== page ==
With the full breadth of the aviation marketplace represented at the International Flight Crew Training Conference, organised and hosted by the Royal Aeronautical Society, including stakeholders from regulators, airlines and ATOs, the conversations focused on coping with the transition to the digital age including new aircraft and technologies, coupled with the changing air environment as air traffic is now travelling much closer due to consumer demand plus the addition of drones to add to the mix. The benefits to increased technology provide greater flexibility and operability but is not without its complexities requiring collaboration across all parties to ensure the best future outcomes from training.
We are all aware of the global shortage and need for more qualified Pilots coming though training, but how do we as an industry ensure that we are continuing to remain current and relevant to attract the new generation? With the ‘buzz society’ more pressured, there are a lot more considerations for all involved in Pilot training and assessment to ensure that it continues to be an appealing and attainable career choice. The challenges remain around repaid growth particularly in China where the market is growing at 1 plane per day and the new generation of Pilots with differing attitudes, coupled with the changing role of Pilots and the need to address dealing with boredom in the cockpit, has led to the existing Pilot competencies being viewed as too general and not enough focus is being placed on performance evaluation.
In recent years it has been widely acknowledged there is a gap between Pilot training and the competencies required by the airlines to be fully equipped for the modern flight-deck, with some figures quoting 50% of newly qualified pilots as being unemployable. In particular, First Officers not being properly prepared to deal with abnormal or emergency situations on-board and the ability to find knowledge quickly and use it. Essential familiarity with system architecture was also found to be absent in recent training needs analysis by a European Airline. The sector is still largely following classic training methods and airlines are tasked with teaching trainees to become airline pilots after completion of ab-initio training. To combat this the industry is now looking to Competency Based Training and Assessment (CBTA) as a future means of narrowing this gap to ensure that newly qualified Pilots are ready to fly in the operational environments they are presented with when they commence line flying. It is not just newly qualified Pilots where this is applicable, as regulatory requirements were not seen to focus on crew member development, command training structure, performance evaluation, specific competencies and competency enhancement techniques.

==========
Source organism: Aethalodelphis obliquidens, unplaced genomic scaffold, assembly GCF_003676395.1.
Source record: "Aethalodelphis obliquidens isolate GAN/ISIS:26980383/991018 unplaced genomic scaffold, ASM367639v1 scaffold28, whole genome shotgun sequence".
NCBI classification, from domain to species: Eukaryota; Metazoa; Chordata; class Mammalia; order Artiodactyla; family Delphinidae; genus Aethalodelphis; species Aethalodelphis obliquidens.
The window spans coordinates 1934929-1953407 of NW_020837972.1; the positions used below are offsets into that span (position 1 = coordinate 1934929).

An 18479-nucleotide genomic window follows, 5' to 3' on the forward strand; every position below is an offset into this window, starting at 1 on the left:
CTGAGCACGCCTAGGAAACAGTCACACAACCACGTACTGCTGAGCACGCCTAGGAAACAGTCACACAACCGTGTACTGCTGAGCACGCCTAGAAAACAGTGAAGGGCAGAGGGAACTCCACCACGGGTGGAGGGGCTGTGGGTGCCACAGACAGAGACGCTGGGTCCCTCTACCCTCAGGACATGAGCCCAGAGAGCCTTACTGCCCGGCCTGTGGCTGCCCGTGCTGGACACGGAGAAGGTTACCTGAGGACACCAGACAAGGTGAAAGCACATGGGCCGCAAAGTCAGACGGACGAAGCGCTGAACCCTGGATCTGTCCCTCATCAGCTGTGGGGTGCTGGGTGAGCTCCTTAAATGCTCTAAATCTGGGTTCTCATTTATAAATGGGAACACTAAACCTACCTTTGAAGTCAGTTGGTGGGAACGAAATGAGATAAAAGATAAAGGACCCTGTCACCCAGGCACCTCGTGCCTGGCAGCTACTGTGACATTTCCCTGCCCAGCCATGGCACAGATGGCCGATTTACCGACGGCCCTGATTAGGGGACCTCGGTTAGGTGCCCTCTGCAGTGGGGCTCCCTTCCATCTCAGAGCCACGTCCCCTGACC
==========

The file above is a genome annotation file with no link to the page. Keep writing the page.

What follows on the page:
With the new IATA Guidance Material for Pilot Aptitude Testing published in April 2019 (read more here) times are changing and an increased focus on CBTA is actively encouraged. CBTA is designed to provide trained Pilots with more skills and awareness of the flight deck and ever-changing operational environment. This new approach can make the most of the latest digital training methods and opportunities available through blended training and assessment.
ICAO's Annex 1 promotes the use of CBTA training, with an EASA strategy and framework for the introduction of this approach across regulated training to be implemented by November 2020. A great deal of the discussion around this was the Area 100 Knowledge Skills & Attitude (KSA) approach – ‘Tell Me, Teach Me or Involve Me’ with the syllabus objectives to firmly embed CBA training in ground school. Understanding the need to involve cadets to help them learn and immersing them in different environments and situations, is a new approach designed to be an effective bridge between the traditional theoretical knowledge training followed by flight training, uniting the training elements and developing the “thinking Pilot”. ICAO Annex 1 Personnel training is not limited to just Pilots but also covers the Flight Engineers, Flight Navigators, Air Traffic Controllers, Aeronautical station operators, Maintenance Technicians and Flight Dispatchers.
To help support this, it is vital that the assessments used are designed to give the student the ability to demonstrate the competencies that they have acquired. Assimilated knowledge across the different subject areas is vital to preparation for the real-world flight deck, including recognition and focus around the non-technical skills required for ab-initios’ development.
Symbiotics are excited to explore this developing approach, looking into different solutions and methods to assess and evidence learning of assimilated knowledge across different subjects to support our aviation clients. What do you think is the best way forward in these exciting new times? We would love to hear your thoughts – email@example.com to share your thoughts about the modernisation of flight crew training.